20 ALL-SPORTS LIBRARY. Cranford nine, and others must have been informecl of it by those fluttering ribbons and that wide bit of ilk bearing the .name of "Cranford." The dog howled and crouched, and i:iot until Jack had stooped and patted him on the head would be venture to go to benches. Wilson Crane tried to conduct him back to the grand stand, where the girl sat in much confusion; but whenever Wilson tried to do that Rex howled again and showed a disposition to run away. Jack was covered with confusion. He could not m-ir clerstand it, and his rather fair face was as reel as fire. As Jubal faced the next "bucket-sized" ball that came him, and jumped' away from it again, there was a wild mix in the grand stand, into Fighting Saul Messenger had leaped, and where he was pounding the face of Reel Snodgrass. He had been watching Reel all clay, hoping for a fighl: and as Reel shifted on the seat, laughing, Saul had seen the rnbbit skm. That was enough. Jumping to conclusions, he "jumped" Reel with great promptness. Saul hardly knew whether he was right or wrong in doing this, but that made no difference; he wanted to "hammer" Reel, and here was the opportunity, and he was hammering him good, when an officer appeared and dragged him away. The grand stand had been thrown into wild excitement; but Saul cared nothing for that; and as the office1 led him away, under arrest, he howled exult ingly to Jack and the other Cranford boys: "It was Reel Snodgras He had some kind of skin under his coat and scared the clog with it: but T pounded him. He can take that skin now and make stichng plaster for his face. That was worth a fine, all right, all right; and-say-/ !mow you fellows are g o ing to win the game!" \\'hat more Fiioohting Saul bellowed was drowned in the roars of the crnwd, for the officer was jerking him along with no kindly motions. H eel and Delancy were hastily vacating their seats in the gralild stand. Reel's face was streaming with bloo d, for Saul had struck hi ( m with all his might; and Delancy was panic-stricken and as white as a sheet. They were swallowed up in the crowd and were out of sight. CHAPTER XII. THE ONLY WAY TO WIN GAl\1ES. Jack Lightfoot acted with his customary prompt ness. He saw that omething was the matter with Jubal, and he suspected the hyp11otic tricks of Reel Snod grass, remembering Jubal's talk in Cranford of his desire to investigate that singular power. Hence, he promptly laid off Jubal, and put little at Kimball in his place in left field. Then, when Phil Kirtland ,began to pour out a lot of abuse-for Kirtland didn't like the way Saul had attacked Reel Snodgrass-Jack laid Phil off with equal suddenness, and put the lively Irish boy, Con nie Lynch, on third bag. Phil gasped with astonishment, and began to give Jack a "piece of his mind." "That's all right, Kirtland," said Jack, his grayblue eyes flashing ominously. "We're here to play ball, and we're going to win this game, if we can do it! J nbal made a fool of himself and you're doing the same thing. vVe won't talk about this now. Some other time." He walked away, leaving Phil gasping like a fish out of water. Phil would not have believed'-that Jack would do that, which only goes to show that he did not understand Jack Lightfoot. "Are you going to stand that?" he asked of Brodie. "Are you g oing ahead in the game?" Brodie hesitated for a moment. "Yes, he said, to Phil's surprise, "I'll play I want ranforcl to win." "Btit she'll never win, with Jack Lightfoot running things as he is now." "She'll have a better chance if I play," said Brodie, sturdily. "We're ready,'' Jack announced to the umpire, who bad stopped the play when the clog epi s ode opene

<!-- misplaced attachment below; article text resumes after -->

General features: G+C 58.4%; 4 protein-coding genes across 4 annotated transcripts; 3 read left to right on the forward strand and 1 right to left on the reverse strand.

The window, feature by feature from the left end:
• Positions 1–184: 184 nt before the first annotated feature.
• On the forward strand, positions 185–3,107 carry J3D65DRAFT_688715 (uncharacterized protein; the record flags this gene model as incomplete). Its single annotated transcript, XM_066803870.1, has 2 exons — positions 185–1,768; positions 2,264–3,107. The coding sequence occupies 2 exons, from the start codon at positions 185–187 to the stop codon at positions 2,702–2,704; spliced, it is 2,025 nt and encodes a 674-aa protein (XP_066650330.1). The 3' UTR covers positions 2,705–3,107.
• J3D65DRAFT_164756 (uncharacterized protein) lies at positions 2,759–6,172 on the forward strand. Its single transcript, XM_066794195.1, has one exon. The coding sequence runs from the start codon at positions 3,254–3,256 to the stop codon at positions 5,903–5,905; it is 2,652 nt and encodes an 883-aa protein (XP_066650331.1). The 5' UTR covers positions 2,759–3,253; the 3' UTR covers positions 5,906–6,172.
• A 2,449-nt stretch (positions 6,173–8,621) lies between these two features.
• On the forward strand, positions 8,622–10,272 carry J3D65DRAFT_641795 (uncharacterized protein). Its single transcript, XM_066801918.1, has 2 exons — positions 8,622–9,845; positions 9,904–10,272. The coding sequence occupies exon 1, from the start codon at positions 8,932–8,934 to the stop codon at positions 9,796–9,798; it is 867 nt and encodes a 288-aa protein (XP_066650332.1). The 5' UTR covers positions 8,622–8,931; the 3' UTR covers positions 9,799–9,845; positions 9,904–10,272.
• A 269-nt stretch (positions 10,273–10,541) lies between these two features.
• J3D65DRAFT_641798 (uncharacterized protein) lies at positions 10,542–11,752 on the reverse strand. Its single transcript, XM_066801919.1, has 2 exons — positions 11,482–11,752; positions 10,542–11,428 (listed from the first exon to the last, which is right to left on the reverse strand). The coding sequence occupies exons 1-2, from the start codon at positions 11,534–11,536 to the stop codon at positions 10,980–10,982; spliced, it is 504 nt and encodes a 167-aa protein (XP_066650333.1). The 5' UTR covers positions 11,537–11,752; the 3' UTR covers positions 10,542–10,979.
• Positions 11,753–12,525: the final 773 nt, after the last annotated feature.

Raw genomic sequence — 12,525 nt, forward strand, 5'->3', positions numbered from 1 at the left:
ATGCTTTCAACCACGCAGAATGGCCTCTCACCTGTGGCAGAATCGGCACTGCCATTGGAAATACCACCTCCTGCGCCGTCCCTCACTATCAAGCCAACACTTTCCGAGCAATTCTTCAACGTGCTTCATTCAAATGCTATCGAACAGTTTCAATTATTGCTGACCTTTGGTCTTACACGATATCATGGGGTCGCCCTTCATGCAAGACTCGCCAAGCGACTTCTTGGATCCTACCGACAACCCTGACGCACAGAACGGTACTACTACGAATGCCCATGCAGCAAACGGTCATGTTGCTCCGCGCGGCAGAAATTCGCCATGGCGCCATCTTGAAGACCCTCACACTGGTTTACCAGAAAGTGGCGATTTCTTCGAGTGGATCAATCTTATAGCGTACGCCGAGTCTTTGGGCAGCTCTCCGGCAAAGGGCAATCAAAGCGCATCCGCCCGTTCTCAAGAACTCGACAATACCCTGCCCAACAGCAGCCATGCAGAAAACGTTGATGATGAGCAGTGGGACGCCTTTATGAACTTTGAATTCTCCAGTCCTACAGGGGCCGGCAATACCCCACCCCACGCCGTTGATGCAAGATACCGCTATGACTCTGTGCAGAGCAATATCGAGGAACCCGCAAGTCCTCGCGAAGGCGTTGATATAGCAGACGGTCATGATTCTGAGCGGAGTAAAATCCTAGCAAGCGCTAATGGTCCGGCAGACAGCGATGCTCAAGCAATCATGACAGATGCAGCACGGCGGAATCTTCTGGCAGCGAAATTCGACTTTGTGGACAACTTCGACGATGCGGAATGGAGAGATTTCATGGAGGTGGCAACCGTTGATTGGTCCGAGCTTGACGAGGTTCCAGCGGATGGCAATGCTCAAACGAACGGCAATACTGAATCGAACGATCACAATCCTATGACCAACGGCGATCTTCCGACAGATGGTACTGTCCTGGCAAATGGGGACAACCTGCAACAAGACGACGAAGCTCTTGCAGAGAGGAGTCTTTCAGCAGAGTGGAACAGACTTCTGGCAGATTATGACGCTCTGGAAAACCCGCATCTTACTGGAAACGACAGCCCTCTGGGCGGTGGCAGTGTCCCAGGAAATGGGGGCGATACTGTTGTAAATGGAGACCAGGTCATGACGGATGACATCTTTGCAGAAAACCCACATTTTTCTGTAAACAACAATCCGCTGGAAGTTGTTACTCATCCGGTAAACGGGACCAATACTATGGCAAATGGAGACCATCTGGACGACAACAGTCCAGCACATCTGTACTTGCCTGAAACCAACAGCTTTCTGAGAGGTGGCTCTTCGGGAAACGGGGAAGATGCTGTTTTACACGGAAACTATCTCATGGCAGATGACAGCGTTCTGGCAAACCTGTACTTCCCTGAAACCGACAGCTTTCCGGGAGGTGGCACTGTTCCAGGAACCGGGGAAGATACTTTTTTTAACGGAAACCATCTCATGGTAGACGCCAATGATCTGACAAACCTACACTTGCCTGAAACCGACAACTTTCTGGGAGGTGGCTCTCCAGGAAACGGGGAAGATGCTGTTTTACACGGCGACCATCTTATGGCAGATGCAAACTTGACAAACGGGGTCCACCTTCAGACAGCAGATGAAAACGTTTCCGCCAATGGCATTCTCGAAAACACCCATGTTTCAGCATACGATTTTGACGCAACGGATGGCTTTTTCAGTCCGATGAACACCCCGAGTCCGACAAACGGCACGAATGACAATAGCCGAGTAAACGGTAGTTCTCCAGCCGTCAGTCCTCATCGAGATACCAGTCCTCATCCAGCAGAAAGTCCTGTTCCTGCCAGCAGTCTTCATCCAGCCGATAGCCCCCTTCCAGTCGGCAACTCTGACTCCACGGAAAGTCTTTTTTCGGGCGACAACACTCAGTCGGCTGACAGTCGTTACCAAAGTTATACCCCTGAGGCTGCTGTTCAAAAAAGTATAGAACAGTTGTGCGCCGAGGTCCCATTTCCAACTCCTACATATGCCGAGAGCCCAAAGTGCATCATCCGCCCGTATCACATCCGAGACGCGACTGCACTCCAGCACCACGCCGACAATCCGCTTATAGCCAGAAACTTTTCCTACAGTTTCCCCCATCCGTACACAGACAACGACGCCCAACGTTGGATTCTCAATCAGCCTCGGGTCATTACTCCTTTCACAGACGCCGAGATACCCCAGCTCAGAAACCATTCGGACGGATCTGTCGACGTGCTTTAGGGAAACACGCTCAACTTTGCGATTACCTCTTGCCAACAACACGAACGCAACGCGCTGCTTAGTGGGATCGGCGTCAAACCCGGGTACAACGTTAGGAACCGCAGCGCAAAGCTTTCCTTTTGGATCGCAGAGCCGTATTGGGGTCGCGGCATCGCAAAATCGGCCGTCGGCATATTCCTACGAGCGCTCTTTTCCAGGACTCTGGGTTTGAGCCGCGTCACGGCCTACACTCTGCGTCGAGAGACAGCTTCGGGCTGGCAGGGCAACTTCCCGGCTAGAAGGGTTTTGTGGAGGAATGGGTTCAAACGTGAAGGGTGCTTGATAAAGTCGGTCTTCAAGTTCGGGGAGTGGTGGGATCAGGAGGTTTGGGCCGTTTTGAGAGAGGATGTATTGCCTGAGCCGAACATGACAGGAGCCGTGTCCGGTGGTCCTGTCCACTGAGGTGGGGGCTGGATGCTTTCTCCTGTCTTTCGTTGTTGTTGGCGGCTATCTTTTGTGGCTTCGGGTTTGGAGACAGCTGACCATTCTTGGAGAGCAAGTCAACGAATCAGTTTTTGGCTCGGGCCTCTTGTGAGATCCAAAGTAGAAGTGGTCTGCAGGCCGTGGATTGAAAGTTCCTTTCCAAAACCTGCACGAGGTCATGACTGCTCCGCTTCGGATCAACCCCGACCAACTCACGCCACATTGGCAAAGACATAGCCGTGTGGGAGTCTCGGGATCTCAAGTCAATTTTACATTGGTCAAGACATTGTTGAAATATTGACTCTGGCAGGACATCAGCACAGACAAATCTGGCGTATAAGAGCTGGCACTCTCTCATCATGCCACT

ALL-SPORTS LIBRARY. 2I But, in the meantime, Jack had onc e m o re got con trol of himself an